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At the end of this lesson, the students should be able to:

• identify different conceptions of human flourishing;


• determine the development of the scientific method and validity of
science; and
• critic human flourishing vis-à-vis progress of science and technology to
be able to define for themselves the meaning of a good life.
• Eudaimonia, literally “good spirited,” is a term coined by renowned Greek
philosopher Aristotle (385-323 BC) to describe the pinnacle of happiness that is
attainable by humans.
• This has been translated into “human flourishing”
• Human flourishing is defined as being “good spirited” in the classical Aristotelian
notion.
• It arises as a result of different components such as phronesis (Greek term for wisdom
or intelligence), friendship, wealth, and power.
• In the Ancient Greek society, they believe that acquiring these qualities will surely
bring the seekers happiness, which in effect allows them to partake in the greater
notion of what we call the GOOD.
• As times change, elements that comprise human flourishing changed, which are subject
to the dynamic social history as written by humans.
• Our concept of human flourishing today proves to be different from what Aristotle
originally perceived then- humans of today are expected to become a “man of the
world”.
• Competition as a means of survival has become out of date; coordination is the new
trend.
• Western civilization tends to be more focused on the individual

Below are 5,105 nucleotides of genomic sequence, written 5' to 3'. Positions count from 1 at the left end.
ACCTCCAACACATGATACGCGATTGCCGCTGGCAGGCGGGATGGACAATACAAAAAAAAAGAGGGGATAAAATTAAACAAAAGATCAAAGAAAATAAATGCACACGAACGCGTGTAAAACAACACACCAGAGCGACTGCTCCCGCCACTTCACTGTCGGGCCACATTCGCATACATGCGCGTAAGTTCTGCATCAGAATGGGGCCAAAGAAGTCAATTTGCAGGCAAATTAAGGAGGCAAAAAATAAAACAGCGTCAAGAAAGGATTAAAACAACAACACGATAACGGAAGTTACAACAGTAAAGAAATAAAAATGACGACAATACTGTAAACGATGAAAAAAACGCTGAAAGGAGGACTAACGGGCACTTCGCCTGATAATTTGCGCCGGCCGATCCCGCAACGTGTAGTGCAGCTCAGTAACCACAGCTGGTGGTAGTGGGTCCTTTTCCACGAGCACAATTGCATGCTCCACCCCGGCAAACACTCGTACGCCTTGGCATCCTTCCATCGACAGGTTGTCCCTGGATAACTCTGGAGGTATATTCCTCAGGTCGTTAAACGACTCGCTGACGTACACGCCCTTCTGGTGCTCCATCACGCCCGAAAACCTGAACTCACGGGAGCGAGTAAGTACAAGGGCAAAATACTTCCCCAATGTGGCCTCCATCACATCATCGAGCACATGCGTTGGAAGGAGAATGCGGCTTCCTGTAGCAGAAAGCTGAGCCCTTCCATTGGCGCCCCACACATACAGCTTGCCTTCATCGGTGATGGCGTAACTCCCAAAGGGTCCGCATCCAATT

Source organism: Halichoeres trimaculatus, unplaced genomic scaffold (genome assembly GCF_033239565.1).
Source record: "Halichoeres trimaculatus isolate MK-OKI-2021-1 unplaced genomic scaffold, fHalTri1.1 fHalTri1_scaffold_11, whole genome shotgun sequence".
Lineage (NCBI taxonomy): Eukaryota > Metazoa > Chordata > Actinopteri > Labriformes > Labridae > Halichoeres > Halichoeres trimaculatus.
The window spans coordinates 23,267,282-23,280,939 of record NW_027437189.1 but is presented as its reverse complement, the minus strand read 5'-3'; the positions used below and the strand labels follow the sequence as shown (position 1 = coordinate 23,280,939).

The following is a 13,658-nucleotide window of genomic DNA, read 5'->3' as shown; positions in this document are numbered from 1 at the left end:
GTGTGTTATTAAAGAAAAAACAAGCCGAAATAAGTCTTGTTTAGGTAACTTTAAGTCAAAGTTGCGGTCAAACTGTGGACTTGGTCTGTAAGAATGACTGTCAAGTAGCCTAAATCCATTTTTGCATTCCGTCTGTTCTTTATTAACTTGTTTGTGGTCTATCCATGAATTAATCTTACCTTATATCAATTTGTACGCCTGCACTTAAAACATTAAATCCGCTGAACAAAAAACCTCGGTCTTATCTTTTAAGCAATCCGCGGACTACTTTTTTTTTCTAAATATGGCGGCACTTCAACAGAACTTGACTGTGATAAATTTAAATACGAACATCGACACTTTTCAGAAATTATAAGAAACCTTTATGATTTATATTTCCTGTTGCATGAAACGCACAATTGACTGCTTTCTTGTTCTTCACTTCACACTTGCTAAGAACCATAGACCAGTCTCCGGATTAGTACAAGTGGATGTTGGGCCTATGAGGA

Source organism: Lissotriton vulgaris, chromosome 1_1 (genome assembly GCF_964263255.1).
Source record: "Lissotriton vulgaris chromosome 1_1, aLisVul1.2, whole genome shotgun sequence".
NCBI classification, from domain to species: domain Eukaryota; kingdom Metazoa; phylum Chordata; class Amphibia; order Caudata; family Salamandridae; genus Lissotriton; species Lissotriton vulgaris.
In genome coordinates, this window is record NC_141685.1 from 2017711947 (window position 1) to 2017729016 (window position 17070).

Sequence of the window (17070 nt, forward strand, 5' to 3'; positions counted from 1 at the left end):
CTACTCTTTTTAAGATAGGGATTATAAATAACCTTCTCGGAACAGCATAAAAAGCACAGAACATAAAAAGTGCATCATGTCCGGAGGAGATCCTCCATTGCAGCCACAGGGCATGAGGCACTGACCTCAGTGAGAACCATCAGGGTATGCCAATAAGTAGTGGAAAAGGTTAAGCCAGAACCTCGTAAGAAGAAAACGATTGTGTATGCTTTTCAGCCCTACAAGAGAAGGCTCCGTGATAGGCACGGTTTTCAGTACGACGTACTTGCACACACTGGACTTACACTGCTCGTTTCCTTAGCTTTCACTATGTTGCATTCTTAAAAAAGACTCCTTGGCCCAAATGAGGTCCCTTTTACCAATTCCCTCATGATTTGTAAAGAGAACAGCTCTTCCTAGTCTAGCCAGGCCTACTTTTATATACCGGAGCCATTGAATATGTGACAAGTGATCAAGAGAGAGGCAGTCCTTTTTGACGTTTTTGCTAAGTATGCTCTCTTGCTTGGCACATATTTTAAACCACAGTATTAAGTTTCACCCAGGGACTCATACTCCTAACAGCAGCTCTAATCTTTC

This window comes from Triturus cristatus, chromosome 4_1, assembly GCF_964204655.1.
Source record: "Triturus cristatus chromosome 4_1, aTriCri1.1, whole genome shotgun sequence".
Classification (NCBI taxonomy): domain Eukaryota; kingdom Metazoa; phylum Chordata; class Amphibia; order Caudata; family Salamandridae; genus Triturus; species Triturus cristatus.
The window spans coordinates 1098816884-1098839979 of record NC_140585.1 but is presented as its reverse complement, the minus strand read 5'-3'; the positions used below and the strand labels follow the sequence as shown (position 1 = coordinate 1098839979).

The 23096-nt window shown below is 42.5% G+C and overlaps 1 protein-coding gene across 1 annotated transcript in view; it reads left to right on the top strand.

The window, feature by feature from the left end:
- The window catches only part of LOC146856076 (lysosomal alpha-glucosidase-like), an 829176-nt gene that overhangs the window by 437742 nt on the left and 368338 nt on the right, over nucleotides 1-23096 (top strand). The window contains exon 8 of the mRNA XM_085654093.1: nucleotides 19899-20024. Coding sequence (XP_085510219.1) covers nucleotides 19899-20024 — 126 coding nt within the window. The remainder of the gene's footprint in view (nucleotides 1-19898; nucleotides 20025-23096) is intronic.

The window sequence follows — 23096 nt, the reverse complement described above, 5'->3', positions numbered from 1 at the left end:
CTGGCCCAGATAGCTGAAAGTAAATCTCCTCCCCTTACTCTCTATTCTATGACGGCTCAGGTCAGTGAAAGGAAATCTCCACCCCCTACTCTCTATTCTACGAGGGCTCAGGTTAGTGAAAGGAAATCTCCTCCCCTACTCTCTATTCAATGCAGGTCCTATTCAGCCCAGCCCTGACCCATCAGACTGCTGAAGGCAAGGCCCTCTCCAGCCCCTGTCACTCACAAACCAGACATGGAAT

• Eastern civilization are more community-centric.
• The Chinese and the Japanese encourage studies of literature, sciences, and art, not
entirely for oneself but in service of a greater cause.
• The Greek Aristotelian view, on the other hand, aims for eudaimonia as the ultimate
good.
• Flourishing borders allowed people full access to cultures that as a result, very few
are able to maintain their original philosophies.
• It is in this regard that we would tackle human flourishing-in a global perspective and
as a man of the world.
• According to Heidegger “ Technology is a human activity that we excel in
as a result of achieving science”
• The end goals of both science and technology and human flourishing are
related, in that the good is inherently related to the truth.
• The following are two concepts about science which ventures its claim on
truth.
• For the most part, science’s reputation stems from the objectivity
brought upon by an arbitrary, rigid methodology whose very
character absolves it from any accusation of prejudice.
• Such infamy effectively raised science in a pedestal untouchable
by other institutions- its sole claim to reason and empiricism-
garnering supporters who want to defend it and its ways.
• Observe
• Determine the problem
• Formulate hypothesis
• Conduct experiment
• Gather and analyze
• Formulate conclusion and provide recommendation
• Comparing the lives of the people before and now will make anyone realize the
changes that happened in society not just in terms of culture, language, or rights but
more importantly, changes in people’s way of life due to the existence of science and
technology.
• The term “generation gap” is attributed mainly to the changes brought about by
technology.
• Although the original idea for technology is be comfortable in using the different kinds
of technology, mostly those who belong to the older generation think that these
technologies are too complicated to operate.
• Our early ancestors’ primal need to survive paved way for the invention
of several developments.
• Gifted with brains more advanced than other creatures, humans are able
to utilize abundant materials for their own ease and comfort.
• Homo erectus have been using fire to cook and marked the era of Stone
Age
• Homo sapiens humans began to sharpen stones as one would a knife; an
example of this simple machine is wedge.
• Changes in their protective covering out of necessity, and gradually,
added more to their garments.
• What does this tell of them and their philosophies?